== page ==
Dear my bro. Mark Deng,

    I appreciates your comments but don’t you know the jobs of Arm manufacturer’s ? Look at M7 of Uganda has been in power for 32 yours noun of the Supper Power doing nothing about his African Democracy why? Because they use him to carry their businesses and to buy their Weapon’s
    But they used to blame X-President of Zimbwabwe due to he denied White settlement in his country.
    I believed every men and women does masturbation, means everyone has undercover behaviours or weaknesses . The whites are doing good in Democracy in their own country but they have to support bases on their interest.

    Remember they used to support Iraq due to having their interest in Iraq in 80’s and against Iran because Iran wasn’t with them neither wants US interest’s , in 90’s when Iraq changed directions towards Russia – immediadely US turns her back against and follow by inflicted allegations on Iraq till managed to overthrown the system.

    And the African leader’s mostly greedy and triblelistics, that’s why they always stick into the power. With South Sudan issues, I would say its up to the President S. Kirr to make or bring the country into peace or face divisions in the nearest future that would be similar to what has happened to Yugoslavia. Dinka domination in South Sudan has become epidemics and embarrassment to the all nations and especially South Sudanese and other minority Dinka’s who doesn’t except nepotism of Kirr’s regime or government.

  4. Defender says:

    Fair analysis on the theory and practice on the US Arms Ban on South Sudan. The chance the regional countries that border South Sudan would go through with support it the ban is a different story. Interests of these countries lie in having control over the outcome of the conflict in South Sudan. Uganda to be specific has more to loose if it is not able to control the outcome of any political change in Juba. So, supporting the regime is a critical point of departure for its influence and power balance with Ethiopia (the perceived economic hegemon of the region) and Sudan, the potential existential threat for the state of Uganda. These factors play an important role for Uganda that is currently acting as the third party supplier of weapons to South Sudan.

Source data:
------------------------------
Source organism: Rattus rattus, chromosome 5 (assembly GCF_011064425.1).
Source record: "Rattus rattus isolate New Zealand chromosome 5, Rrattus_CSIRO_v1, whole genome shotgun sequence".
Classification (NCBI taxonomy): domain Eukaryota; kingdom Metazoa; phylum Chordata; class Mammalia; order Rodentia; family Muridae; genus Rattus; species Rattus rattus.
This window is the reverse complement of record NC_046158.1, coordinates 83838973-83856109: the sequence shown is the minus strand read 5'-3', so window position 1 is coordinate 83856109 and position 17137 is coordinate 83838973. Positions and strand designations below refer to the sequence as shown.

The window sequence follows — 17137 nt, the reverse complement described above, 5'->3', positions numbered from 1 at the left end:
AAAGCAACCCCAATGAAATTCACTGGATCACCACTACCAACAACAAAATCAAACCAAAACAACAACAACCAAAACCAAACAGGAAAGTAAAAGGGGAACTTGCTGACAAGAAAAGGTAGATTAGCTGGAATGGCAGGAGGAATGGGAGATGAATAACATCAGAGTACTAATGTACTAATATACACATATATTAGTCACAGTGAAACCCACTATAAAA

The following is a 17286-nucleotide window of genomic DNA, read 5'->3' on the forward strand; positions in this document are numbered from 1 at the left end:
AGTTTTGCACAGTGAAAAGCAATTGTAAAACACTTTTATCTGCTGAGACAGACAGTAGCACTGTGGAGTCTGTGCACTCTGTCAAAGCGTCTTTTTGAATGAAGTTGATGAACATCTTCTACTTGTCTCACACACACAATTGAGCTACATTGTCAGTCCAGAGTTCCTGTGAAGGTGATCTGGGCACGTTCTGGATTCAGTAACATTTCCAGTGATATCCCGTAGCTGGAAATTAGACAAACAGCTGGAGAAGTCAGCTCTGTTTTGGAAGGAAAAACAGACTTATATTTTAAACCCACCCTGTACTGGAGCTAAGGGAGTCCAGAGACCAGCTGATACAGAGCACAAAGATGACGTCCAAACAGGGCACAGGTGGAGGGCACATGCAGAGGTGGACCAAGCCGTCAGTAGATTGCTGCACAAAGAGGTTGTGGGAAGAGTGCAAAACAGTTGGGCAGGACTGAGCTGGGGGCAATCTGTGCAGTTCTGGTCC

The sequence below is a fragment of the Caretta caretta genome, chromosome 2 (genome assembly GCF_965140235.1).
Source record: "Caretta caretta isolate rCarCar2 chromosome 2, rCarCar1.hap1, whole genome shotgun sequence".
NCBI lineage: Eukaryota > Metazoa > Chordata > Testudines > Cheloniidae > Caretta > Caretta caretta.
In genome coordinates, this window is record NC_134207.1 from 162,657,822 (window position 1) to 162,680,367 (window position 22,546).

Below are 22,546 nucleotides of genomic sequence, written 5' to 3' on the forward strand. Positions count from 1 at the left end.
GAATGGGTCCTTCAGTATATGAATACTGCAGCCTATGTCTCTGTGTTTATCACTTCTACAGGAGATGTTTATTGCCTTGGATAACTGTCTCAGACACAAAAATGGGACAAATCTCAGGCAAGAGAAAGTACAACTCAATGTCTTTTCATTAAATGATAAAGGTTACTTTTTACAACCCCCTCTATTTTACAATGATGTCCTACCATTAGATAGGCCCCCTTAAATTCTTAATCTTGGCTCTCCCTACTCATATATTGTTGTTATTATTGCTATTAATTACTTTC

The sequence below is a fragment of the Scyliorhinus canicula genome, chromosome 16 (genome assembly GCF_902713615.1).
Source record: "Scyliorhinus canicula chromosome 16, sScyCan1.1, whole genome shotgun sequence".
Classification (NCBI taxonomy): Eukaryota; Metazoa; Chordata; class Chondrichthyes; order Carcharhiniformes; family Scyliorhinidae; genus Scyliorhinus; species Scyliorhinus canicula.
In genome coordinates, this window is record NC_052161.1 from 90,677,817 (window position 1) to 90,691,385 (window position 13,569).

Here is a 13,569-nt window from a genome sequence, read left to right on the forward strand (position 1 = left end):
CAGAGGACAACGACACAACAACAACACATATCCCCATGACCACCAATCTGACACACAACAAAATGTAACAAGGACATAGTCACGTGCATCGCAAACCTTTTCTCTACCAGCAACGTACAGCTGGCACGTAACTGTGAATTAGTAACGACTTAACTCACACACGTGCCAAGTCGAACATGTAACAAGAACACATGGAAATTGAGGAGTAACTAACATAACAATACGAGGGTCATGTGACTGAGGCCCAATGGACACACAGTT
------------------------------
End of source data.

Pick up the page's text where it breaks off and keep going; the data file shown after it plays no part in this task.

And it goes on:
The options available to US in exerting pressure on weak-link states such as Kenya and its contested leadership, even after election, is keen at making sure not to rock the boat too much to call attention on the brewing time bomb associated with the questionable election that brought Uhuru back to the statehouse. So, staying under the radar is most likely to be the option that Kenya will adopt.

    Ethiopia with increased resentment from major ethnic groups that are frustrated by the rate of transformation and lack of economic dividend, may proof easy tool to pressure the post Desalegn government from playing fast with its breakneck economic transformation for the sake of protecting minor interests in South Sudan. Additionally, South Sudan is proving to be a threat (an existential threat, one might add) given its increasingly mushy relationship with El Sisi, something that Ethiopia sees as a new frontier in the Nile Water Politics.

    Sudan, though in the bad books of the US, will surely be keen to make sure that it supports any arms ban to fasten its rebuilding relationship and speed up the removal of economic sanction. As well, being a counterweight to Uganda, it wants to make sure that its influence in South Sudan goes beyond the pipeline politics. It wants to see that any government that is in control in Juba is favorable to its policies of containing the rebellions in the unmarked borderlines with South Sudan.

    However, the main catalyst for any effective application of the Arms ban is: how much resource would the US put for to effect this policy option? This is the one dollar question that analyst would need to ask in order to be able to determine how effective this tool would be?

    Otherwise, the whole Arms Ban thing would go up in flames as the ARCISS and possibly HLRF that we expect to bring peace.

  5. False Millionnaire says:

    Mr Nyeri,
    Why do u deviate from the correct Path?